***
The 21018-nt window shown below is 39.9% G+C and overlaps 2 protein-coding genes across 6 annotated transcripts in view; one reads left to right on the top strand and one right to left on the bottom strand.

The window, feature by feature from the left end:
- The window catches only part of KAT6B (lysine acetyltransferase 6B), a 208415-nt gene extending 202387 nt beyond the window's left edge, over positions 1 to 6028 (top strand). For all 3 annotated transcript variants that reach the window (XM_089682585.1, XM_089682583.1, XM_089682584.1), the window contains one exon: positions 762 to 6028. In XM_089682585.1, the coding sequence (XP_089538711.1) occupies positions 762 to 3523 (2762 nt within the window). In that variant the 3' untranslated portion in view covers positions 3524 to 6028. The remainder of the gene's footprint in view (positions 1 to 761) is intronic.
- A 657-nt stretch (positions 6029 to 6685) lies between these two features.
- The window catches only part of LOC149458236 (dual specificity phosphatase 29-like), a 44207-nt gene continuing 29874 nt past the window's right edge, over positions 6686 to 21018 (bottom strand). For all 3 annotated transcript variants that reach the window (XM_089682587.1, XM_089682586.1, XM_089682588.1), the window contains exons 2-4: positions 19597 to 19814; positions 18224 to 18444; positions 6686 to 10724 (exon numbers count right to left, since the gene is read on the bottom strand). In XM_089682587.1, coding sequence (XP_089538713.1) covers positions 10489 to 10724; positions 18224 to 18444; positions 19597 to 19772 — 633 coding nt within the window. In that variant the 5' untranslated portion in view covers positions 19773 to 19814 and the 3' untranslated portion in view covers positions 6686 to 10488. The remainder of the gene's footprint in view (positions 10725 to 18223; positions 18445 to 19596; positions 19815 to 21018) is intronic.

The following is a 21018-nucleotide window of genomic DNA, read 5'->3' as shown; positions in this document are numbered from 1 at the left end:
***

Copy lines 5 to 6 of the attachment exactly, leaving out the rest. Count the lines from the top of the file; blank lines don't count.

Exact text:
- The window catches only part of LOC149458236 (dual specificity phosphatase 29-like), a 44207-nt gene continuing 29874 nt past the window's right edge, over positions 6686 to 21018 (bottom strand). For all 3 annotated transcript variants that reach the window (XM_089682587.1, XM_089682586.1, XM_089682588.1), the window contains exons 2-4: positions 19597 to 19814; positions 18224 to 18444; positions 6686 to 10724 (exon numbers count right to left, since the gene is read on the bottom strand). In XM_089682587.1, coding sequence (XP_089538713.1) covers positions 10489 to 10724; positions 18224 to 18444; positions 19597 to 19772 — 633 coding nt within the window. In that variant the 5' untranslated portion in view covers positions 19773 to 19814 and the 3' untranslated portion in view covers positions 6686 to 10488. The remainder of the gene's footprint in view (positions 10725 to 18223; positions 18445 to 19596; positions 19815 to 21018) is intronic.

The following is a 21018-nucleotide window of genomic DNA, read 5'->3' as shown; positions in this document are numbered from 1 at the left end: